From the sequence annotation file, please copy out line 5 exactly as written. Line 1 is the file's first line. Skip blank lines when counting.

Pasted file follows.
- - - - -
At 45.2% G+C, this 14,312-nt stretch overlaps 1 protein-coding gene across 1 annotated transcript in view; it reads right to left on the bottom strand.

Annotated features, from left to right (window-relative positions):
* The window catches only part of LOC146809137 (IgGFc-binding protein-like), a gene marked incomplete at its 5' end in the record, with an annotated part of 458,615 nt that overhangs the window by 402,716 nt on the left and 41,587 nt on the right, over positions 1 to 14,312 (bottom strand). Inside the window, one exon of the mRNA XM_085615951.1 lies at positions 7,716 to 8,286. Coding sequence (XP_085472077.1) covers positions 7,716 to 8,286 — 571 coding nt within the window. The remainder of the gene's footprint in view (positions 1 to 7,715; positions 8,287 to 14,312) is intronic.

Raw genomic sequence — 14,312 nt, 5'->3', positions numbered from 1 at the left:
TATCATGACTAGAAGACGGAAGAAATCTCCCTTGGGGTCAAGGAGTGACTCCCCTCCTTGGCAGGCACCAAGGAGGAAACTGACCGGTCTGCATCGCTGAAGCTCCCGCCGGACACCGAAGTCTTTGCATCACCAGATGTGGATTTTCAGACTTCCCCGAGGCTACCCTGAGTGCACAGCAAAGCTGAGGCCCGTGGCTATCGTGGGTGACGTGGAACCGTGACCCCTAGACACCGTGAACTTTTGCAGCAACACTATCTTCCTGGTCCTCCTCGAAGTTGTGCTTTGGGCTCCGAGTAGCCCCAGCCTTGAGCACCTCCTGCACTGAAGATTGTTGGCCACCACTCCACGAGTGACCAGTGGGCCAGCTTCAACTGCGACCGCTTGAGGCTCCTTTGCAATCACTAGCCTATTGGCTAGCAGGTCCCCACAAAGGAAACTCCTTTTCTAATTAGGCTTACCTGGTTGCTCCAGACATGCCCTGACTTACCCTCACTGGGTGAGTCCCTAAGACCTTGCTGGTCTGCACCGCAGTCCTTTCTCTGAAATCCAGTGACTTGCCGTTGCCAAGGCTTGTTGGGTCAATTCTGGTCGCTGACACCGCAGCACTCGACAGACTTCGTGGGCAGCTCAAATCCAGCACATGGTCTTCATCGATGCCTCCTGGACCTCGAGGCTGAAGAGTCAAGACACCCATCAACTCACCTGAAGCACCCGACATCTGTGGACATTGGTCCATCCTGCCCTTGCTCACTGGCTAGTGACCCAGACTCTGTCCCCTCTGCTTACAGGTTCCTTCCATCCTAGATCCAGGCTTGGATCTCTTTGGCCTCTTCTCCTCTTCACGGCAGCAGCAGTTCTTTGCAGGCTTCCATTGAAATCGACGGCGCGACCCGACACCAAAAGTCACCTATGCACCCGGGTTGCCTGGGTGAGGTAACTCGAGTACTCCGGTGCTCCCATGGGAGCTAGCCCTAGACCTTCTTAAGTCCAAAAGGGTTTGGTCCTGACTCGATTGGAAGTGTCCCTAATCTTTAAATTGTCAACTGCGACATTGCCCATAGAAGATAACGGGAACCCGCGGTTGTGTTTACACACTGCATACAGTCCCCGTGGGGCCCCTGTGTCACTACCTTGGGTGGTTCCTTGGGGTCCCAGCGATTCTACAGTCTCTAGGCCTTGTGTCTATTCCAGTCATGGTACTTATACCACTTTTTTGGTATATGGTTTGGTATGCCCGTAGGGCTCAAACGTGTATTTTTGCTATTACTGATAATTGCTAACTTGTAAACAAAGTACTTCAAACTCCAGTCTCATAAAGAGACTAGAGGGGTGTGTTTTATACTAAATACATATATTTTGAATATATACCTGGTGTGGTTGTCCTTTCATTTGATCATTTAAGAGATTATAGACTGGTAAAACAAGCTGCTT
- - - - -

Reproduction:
TATCATGACTAGAAGACGGAAGAAATCTCCCTTGGGGTCAAGGAGTGACTCCCCTCCTTGGCAGGCACCAAGGAGGAAACTGACCGGTCTGCATCGCTGAAGCTCCCGCCGGACACCGAAGTCTTTGCATCACCAGATGTGGATTTTCAGACTTCCCCGAGGCTACCCTGAGTGCACAGCAAAGCTGAGGCCCGTGGCTATCGTGGGTGACGTGGAACCGTGACCCCTAGACACCGTGAACTTTTGCAGCAACACTATCTTCCTGGTCCTCCTCGAAGTTGTGCTTTGGGCTCCGAGTAGCCCCAGCCTTGAGCACCTCCTGCACTGAAGATTGTTGGCCACCACTCCACGAGTGACCAGTGGGCCAGCTTCAACTGCGACCGCTTGAGGCTCCTTTGCAATCACTAGCCTATTGGCTAGCAGGTCCCCACAAAGGAAACTCCTTTTCTAATTAGGCTTACCTGGTTGCTCCAGACATGCCCTGACTTACCCTCACTGGGTGAGTCCCTAAGACCTTGCTGGTCTGCACCGCAGTCCTTTCTCTGAAATCCAGTGACTTGCCGTTGCCAAGGCTTGTTGGGTCAATTCTGGTCGCTGACACCGCAGCACTCGACAGACTTCGTGGGCAGCTCAAATCCAGCACATGGTCTTCATCGATGCCTCCTGGACCTCGAGGCTGAAGAGTCAAGACACCCATCAACTCACCTGAAGCACCCGACATCTGTGGACATTGGTCCATCCTGCCCTTGCTCACTGGCTAGTGACCCAGACTCTGTCCCCTCTGCTTACAGGTTCCTTCCATCCTAGATCCAGGCTTGGATCTCTTTGGCCTCTTCTCCTCTTCACGGCAGCAGCAGTTCTTTGCAGGCTTCCATTGAAATCGACGGCGCGACCCGACACCAAAAGTCACCTATGCACCCGGGTTGCCTGGGTGAGGTAACTCGAGTACTCCGGTGCTCCCATGGGAGCTAGCCCTAGACCTTCTTAAGTCCAAAAGGGTTTGGTCCTGACTCGATTGGAAGTGTCCCTAATCTTTAAATTGTCAACTGCGACATTGCCCATAGAAGATAACGGGAACCCGCGGTTGTGTTTACACACTGCATACAGTCCCCGTGGGGCCCCTGTGTCACTACCTTGGGTGGTTCCTTGGGGTCCCAGCGATTCTACAGTCTCTAGGCCTTGTGTCTATTCCAGTCATGGTACTTATACCACTTTTTTGGTATATGGTTTGGTATGCCCGTAGGGCTCAAACGTGTATTTTTGCTATTACTGATAATTGCTAACTTGTAAACAAAGTACTTCAAACTCCAGTCTCATAAAGAGACTAGAGGGGTGTGTTTTATACTAAATACATATATTTTGAATATATACCTGGTGTGGTTGTCCTTTCATTTGATCATTTAAGAGATTATAGACTGGTAAAACAAGCTGCTT